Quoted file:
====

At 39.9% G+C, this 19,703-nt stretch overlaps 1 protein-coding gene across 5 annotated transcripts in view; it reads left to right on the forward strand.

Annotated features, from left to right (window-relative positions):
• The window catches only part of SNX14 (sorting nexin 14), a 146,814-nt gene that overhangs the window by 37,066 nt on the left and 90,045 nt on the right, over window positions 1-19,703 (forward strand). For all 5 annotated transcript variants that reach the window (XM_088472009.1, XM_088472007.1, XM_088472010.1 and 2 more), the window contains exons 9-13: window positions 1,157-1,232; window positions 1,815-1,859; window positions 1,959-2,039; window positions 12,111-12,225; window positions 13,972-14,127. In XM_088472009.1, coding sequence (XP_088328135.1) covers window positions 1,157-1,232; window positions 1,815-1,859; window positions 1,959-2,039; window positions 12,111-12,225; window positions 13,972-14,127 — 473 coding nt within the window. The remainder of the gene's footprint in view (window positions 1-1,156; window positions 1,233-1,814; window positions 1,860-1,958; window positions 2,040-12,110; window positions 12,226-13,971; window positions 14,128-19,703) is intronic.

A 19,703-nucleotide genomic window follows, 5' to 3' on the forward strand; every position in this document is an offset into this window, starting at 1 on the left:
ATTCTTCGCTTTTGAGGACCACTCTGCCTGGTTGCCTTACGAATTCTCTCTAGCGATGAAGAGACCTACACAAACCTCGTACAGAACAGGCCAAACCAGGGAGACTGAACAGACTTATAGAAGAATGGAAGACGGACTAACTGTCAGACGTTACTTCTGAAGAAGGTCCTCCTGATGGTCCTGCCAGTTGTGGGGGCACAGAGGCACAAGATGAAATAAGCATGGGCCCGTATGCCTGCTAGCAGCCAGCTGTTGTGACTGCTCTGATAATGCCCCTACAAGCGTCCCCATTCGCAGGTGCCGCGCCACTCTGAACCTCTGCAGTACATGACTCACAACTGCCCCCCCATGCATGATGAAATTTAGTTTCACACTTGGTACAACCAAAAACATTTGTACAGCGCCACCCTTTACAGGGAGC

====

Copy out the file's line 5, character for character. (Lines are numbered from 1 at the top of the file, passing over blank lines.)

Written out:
ATTCTTCGCTTTTGAGGACCACTCTGCCTGGTTGCCTTACGAATTCTCTCTAGCGATGAAGAGACCTACACAAACCTCGTACAGAACAGGCCAAACCAGGGAGACTGAACAGACTTATAGAAGAATGGAAGACGGACTAACTGTCAGACGTTACTTCTGAAGAAGGTCCTCCTGATGGTCCTGCCAGTTGTGGGGGCACAGAGGCACAAGATGAAATAAGCATGGGCCCGTATGCCTGCTAGCAGCCAGCTGTTGTGACTGCTCTGATAATGCCCCTACAAGCGTCCCCATTCGCAGGTGCCGCGCCACTCTGAACCTCTGCAGTACATGACTCACAACTGCCCCCCCATGCATGATGAAATTTAGTTTCACACTTGGTACAACCAAAAACATTTGTACAGCGCCACCCTTTACAGGGAGC